When placing each layer of wood, avoid straight, vertical rows. Think of stacking your wood like you would stack bricks. For example, a straight column of bricks is sure to topple. By overlapping each row, you add stability to your stack.
Wood should be stacked loosely – rather than packed tightly to save space – to allow air to circulate between each piece.
If you are working with split firewood (bark on just one side), then you should also pay attention to the direction in which you stack each piece. For example, if you are stacking your wood on the ground and you are concerned about excessive moisture in the soil, stack your wood with the bark side facing the ground. You should also stack your wood with the bark side facing the ground if your wood is still a bit green and needs to continue drying. If your stack is not covered, you can help protect your dry wood from rain and snow by stacking it with the bark facing up, which will more readily allow the rain and snow to roll off of the wood to avoid absorption.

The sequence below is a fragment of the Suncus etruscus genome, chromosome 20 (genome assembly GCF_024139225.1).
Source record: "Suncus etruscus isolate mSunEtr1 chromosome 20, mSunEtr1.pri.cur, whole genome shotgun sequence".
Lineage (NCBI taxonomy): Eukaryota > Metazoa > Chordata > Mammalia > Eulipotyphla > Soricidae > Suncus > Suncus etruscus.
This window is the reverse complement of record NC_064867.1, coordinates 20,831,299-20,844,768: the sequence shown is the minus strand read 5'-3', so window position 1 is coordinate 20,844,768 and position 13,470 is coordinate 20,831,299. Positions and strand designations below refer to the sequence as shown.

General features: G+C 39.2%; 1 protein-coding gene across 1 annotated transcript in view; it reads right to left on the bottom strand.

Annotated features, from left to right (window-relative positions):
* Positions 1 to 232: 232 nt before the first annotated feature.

The simplest, most convenient firewood storage is a firewood rack. You can purchase racks in different sizes and styles, and these handy structures keep your firewood organized and off the ground, while making stacking easy. Alternatively, you can make your own rack by providing a foundation and hammering stakes into the ground to stabilize the sides of your pile. If you are stacking under a covered patio or under the eaves of a shed, you may already have posts, columns or a fence that can support the sides of your wood stack.
Do not store firewood indoors.